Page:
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Penn State scores midway through the fourth quarter, extending their lead to two touchdowns. Does this sound familiar? Here, I’ll keep going. The Buckeyes then romp down the field in absolutely no time at all, ultimately score twice and Penn State’s final offensive possession is an act of futility on numerous levels. Buckeyes win. Ring any bells? This story has played out two years in a row, once in The Shoe and, this year, in Happy Valley.

Now that we’ve lost all of our Penn State readers, I’ll shift gears before I offend anyone else. We knew the script for the biggest game of the season thus far, because we saw it last year. Here’s five things we didn’t know before Week 5 in the Big Ten.

Chase Young Is A 2020 Star In The Making

With the absence of Nick Bosa up front, the pass rush efforts to contain PSU QB Trace McSorley here handed to true sophomore DE Chase Young. He didn’t disappoint.

Young finished this football game with 6 tackles, 2 sacks, 3 tackles for loss, 2 additional QB hurries and 2 passes defensed. Oh yeah, and he knifed through the line of scrimmage on a twist stunt on 4th and 5 to tackle RB Miles Sanders and seal the victory.

Young has splendid explosiveness, he’s a true speed rusher and at 265 pounds (listed), he’s a very physically mature player. This observation is one for the long haul, but this was Young’s coming out party on the national landscape.

Brian Lewerke’s 2018 Season Is Not Progressing As Hoped

I still subscribe to Brian Lewerke‘s mental acumen as passer, his physical gifts and think he can be a top tier Quarterback prospect when it’s all said and done. But if that’s going to happen in 2019 (he’ll be a senior for the 2020 class), we need to see some sudden changes going forward.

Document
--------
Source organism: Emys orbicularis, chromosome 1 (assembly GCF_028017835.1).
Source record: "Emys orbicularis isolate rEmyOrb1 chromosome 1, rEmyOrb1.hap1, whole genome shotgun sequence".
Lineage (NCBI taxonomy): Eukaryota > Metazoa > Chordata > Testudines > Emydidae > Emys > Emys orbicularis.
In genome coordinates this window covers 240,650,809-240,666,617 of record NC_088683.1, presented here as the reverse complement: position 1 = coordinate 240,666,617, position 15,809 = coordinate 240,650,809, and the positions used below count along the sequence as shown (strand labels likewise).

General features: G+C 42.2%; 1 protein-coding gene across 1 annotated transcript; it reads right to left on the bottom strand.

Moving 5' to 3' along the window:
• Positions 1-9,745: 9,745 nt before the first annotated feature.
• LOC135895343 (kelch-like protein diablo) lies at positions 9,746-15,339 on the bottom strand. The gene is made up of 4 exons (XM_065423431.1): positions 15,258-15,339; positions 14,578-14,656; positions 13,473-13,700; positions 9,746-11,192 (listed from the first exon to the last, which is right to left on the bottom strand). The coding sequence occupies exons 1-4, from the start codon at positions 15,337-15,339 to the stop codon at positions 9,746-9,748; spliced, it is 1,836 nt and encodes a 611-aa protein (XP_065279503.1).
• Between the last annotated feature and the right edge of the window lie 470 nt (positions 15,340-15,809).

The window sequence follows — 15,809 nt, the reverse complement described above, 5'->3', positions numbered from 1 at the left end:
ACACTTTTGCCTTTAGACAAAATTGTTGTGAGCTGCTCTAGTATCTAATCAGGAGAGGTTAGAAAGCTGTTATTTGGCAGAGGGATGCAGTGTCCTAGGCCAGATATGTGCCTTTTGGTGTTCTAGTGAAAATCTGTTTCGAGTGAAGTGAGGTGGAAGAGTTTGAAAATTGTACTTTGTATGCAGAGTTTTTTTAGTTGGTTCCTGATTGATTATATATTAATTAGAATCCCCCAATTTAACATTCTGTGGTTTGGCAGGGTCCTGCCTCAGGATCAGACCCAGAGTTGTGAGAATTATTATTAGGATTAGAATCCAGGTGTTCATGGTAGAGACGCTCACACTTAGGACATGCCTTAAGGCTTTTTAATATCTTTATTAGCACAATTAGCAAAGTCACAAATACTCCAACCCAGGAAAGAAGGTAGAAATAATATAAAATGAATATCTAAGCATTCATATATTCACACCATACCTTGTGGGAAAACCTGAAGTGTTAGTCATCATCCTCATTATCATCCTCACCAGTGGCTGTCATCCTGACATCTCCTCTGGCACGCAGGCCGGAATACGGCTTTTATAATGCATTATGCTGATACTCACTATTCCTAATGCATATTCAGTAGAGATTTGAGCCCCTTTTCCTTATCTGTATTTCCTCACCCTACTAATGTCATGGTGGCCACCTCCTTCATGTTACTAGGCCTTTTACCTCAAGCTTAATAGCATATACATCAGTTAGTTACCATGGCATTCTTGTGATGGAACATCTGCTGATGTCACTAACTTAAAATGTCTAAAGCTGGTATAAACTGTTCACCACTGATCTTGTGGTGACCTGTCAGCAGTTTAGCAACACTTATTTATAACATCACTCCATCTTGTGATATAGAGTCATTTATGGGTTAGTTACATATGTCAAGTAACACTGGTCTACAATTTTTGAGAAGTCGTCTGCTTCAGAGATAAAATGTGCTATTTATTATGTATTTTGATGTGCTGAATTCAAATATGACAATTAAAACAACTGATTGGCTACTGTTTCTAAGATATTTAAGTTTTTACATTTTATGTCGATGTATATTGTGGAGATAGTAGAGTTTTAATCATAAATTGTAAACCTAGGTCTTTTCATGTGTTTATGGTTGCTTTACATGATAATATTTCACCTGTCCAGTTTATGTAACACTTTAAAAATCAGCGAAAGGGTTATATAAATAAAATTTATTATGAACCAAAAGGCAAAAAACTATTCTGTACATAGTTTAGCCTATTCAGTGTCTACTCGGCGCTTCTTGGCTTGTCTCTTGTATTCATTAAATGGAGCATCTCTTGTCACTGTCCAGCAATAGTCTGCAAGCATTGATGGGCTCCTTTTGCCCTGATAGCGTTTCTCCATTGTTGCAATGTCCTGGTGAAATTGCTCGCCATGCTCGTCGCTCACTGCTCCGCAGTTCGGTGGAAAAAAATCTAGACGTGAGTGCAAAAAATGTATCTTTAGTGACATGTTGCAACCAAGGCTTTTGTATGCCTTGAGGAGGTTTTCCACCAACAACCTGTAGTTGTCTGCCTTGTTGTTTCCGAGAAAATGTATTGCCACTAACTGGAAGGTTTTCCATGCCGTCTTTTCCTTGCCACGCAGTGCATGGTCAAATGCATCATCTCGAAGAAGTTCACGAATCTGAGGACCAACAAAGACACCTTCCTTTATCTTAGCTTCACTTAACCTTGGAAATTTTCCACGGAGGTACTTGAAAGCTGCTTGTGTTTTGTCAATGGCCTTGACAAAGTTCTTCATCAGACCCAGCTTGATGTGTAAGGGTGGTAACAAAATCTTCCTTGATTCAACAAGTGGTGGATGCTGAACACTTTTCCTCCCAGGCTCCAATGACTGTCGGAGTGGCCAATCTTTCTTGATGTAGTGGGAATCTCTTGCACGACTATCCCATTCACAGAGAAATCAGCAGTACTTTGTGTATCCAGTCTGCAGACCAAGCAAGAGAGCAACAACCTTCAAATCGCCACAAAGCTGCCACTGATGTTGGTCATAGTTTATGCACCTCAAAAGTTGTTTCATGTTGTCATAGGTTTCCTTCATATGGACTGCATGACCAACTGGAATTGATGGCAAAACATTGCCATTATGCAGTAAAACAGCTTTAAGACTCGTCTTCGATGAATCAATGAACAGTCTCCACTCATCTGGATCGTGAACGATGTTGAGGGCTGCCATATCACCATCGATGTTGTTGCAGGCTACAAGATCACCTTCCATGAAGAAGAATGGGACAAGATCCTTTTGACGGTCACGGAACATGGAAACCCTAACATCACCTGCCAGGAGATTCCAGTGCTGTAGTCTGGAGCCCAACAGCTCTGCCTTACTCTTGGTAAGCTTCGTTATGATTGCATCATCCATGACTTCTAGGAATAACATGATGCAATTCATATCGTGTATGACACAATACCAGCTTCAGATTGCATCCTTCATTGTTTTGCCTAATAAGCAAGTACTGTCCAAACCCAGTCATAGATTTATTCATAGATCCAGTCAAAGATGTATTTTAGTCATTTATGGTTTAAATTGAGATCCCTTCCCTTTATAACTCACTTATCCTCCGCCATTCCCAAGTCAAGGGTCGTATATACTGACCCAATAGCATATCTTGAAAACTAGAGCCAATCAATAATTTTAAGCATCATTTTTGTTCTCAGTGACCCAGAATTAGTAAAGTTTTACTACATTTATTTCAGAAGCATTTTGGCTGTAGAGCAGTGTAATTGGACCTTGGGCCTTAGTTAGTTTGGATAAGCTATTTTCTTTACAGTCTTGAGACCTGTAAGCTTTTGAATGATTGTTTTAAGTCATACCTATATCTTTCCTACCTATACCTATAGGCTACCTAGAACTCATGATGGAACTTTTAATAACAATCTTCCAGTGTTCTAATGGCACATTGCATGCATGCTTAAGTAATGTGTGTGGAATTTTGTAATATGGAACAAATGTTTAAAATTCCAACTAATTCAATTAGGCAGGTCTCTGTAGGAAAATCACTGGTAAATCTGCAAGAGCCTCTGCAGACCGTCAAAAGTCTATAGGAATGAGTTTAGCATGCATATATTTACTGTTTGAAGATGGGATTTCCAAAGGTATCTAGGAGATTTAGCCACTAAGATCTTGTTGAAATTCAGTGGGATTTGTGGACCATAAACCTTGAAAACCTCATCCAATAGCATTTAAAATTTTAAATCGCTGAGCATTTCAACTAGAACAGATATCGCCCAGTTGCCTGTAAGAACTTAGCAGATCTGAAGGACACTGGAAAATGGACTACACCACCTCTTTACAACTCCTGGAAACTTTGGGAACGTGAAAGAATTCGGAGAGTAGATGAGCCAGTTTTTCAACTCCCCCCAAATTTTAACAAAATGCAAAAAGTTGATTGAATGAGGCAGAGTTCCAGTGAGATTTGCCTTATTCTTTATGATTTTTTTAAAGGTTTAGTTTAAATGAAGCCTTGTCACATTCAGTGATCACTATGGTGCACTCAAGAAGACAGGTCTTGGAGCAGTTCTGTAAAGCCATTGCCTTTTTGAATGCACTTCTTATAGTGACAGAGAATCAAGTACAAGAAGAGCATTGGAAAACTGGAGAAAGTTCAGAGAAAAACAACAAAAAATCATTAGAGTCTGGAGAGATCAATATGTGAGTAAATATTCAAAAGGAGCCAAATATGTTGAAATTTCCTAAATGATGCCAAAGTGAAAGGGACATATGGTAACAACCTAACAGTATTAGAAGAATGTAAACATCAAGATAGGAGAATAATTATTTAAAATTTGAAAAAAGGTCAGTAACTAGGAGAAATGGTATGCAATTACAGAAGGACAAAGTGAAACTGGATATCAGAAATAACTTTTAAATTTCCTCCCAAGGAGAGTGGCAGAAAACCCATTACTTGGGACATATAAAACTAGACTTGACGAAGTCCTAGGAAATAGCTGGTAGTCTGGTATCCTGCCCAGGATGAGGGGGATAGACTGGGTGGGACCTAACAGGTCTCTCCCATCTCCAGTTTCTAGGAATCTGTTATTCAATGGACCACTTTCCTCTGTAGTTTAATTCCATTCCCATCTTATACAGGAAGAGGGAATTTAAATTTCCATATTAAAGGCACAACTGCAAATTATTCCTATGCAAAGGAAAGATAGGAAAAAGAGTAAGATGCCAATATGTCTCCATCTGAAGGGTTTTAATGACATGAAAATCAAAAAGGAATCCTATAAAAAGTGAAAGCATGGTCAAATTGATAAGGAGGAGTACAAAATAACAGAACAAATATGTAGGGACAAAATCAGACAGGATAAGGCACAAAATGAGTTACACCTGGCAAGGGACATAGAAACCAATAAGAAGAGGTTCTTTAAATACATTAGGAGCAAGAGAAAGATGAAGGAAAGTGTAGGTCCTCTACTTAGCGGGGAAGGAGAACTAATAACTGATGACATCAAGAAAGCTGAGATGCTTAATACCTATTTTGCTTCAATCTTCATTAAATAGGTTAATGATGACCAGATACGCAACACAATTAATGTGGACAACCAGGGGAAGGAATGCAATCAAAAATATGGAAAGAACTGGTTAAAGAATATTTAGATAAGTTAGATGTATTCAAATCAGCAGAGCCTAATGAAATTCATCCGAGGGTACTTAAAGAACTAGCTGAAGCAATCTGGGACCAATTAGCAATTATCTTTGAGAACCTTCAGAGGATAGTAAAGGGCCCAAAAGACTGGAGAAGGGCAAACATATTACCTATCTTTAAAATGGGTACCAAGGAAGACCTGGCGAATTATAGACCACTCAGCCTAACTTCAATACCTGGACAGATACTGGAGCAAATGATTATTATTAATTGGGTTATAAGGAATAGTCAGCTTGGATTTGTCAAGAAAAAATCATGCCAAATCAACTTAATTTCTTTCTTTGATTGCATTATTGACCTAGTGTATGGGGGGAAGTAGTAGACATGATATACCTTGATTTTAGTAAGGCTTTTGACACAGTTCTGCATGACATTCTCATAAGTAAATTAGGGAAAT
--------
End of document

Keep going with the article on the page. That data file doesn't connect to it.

Lewerke was out of sync with his receivers too often against Central Michigan. They didn’t get on the board until the second quarter and only then got things rolling because his receivers were fouled multiple times in coverage to help move the ball.

Lewerke did some great things on the ground this game, rushing for two touchdowns, which serves as a healthy reminder for his athletic ability.

The blame for such a frustrating effort passing the ball (quite frankly this extends all the way back to Week 2 against Arizona State) doesn’t fall strictly at the feet of Lewerke. Often times he’s asked to make chicken salad out of…well, you know how the saying goes. The Michigan State receivers are not creating a lot of separation on their own, which is forcing Lewerke to have to test tight coverage in an effort to move the ball.

With athletic defenses in Penn State, Michigan and Ohio State looming over the next 6 games, Sparty better figure things out quickly.

Another Double Digit Tackle Performance for Nebraska LB Mohamad Berry

Listen, Nebraska collected their fourth straight L to open the season, but it wasn’t all bad. Mohamad Berry was a player who flashed on film to me first against Colorado with his speed to the football. He finished that game with 12 tackles.

Berry then logged 11 tackles against Michigan in Week 4. Week 5 against Purdue? 11 tackles. Athletic linebackers who have a nose for the ball is a great foundation in looking for next level prospects at the position.

I don’t know enough at this point to speak in depth on Berry’s pro prospects but I do know he’s a player I’m going to make an effort to study more intently this week.

The Purdue QB Battle May Have Yielded A Late Round Pro Prospect

Entering the season, Purdue looked to try to give the starting job to QB Elijah Sindelar, a 6-foot-4, 225 pound quarterback with a big time arm. It didn’t go well. Now, Sindelar is listed as the back-up with an undisclosed injury. In his place is senior QB David Blough (6-foot-1, 205 pounds). Blough might not give the job back.

In his first full game against Missouri, Blough set the Big Ten single game passing yards record with 572 yards. This week against Missouri, Blough was accurate, decisive and showed some mobility in the pocket as well.

Blough lacks prototypical size and his arm strength doesn’t appear to be a plus trait, but that’s okay. There’s a place in the league for sharp minded quarterbacks.